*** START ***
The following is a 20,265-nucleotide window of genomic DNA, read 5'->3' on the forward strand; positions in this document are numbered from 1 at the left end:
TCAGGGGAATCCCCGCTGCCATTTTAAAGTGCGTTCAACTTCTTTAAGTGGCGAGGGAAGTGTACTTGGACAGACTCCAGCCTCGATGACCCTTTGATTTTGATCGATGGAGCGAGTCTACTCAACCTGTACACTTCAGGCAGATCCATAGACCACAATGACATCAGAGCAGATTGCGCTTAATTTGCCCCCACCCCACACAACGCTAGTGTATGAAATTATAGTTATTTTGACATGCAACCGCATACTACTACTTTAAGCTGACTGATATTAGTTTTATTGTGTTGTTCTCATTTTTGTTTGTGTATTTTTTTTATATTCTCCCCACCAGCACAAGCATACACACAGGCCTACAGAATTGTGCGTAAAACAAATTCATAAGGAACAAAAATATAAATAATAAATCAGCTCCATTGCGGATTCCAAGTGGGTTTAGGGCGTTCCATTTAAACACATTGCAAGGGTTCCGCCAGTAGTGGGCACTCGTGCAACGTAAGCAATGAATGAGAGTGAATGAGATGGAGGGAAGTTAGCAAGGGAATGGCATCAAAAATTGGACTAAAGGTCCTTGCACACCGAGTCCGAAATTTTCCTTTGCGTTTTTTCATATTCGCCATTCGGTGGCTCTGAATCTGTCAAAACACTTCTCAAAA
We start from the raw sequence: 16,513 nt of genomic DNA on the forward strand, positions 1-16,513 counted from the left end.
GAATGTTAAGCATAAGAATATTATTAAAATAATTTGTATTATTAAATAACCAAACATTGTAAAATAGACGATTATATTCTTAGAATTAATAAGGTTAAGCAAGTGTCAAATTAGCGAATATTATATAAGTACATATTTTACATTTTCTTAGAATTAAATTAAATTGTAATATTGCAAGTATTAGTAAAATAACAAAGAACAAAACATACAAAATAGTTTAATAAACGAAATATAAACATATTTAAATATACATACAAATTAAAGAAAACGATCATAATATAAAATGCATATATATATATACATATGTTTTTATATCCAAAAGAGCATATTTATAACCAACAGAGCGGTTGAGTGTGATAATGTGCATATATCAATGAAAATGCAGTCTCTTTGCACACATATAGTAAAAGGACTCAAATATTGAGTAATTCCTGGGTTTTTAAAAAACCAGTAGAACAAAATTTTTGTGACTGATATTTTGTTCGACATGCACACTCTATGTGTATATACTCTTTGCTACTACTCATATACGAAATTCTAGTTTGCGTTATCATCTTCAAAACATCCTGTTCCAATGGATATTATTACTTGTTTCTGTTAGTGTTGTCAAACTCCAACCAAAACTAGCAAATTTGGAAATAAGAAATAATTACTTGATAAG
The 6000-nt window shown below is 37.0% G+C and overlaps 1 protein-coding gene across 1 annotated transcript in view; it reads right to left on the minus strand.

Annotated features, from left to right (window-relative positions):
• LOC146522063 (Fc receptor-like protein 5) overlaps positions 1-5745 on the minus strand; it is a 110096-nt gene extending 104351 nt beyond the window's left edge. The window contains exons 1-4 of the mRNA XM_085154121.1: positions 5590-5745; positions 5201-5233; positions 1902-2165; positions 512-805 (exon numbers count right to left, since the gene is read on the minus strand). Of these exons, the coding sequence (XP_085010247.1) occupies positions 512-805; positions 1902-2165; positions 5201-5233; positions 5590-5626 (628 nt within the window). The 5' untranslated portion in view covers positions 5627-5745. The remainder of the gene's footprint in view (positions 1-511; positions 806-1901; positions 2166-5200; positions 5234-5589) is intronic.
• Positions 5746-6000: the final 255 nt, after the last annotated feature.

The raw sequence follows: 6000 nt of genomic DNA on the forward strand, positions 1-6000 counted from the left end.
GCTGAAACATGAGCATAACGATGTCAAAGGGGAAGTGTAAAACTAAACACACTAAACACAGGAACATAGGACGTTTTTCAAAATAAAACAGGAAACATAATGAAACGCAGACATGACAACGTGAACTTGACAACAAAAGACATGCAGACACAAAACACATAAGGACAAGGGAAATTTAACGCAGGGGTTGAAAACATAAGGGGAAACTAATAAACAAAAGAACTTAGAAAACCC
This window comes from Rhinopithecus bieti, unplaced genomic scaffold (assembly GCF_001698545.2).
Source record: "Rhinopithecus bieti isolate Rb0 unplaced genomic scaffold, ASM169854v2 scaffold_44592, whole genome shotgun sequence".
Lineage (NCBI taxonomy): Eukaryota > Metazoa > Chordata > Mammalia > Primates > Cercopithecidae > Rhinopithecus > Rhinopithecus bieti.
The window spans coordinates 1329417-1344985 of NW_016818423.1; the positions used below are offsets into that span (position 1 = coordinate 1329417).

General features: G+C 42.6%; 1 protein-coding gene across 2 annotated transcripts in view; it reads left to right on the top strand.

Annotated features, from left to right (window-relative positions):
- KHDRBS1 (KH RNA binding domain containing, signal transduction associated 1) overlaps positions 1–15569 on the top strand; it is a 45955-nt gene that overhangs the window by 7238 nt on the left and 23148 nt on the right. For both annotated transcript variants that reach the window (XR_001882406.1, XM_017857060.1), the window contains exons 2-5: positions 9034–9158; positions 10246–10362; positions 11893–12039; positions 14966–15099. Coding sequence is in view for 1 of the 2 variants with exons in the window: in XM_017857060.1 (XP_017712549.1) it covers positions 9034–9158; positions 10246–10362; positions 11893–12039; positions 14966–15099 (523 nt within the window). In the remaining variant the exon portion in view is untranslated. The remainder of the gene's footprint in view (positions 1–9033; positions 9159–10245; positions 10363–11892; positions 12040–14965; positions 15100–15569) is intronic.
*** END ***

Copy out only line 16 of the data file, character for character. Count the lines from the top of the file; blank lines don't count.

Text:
Annotated features, from left to right (window-relative positions):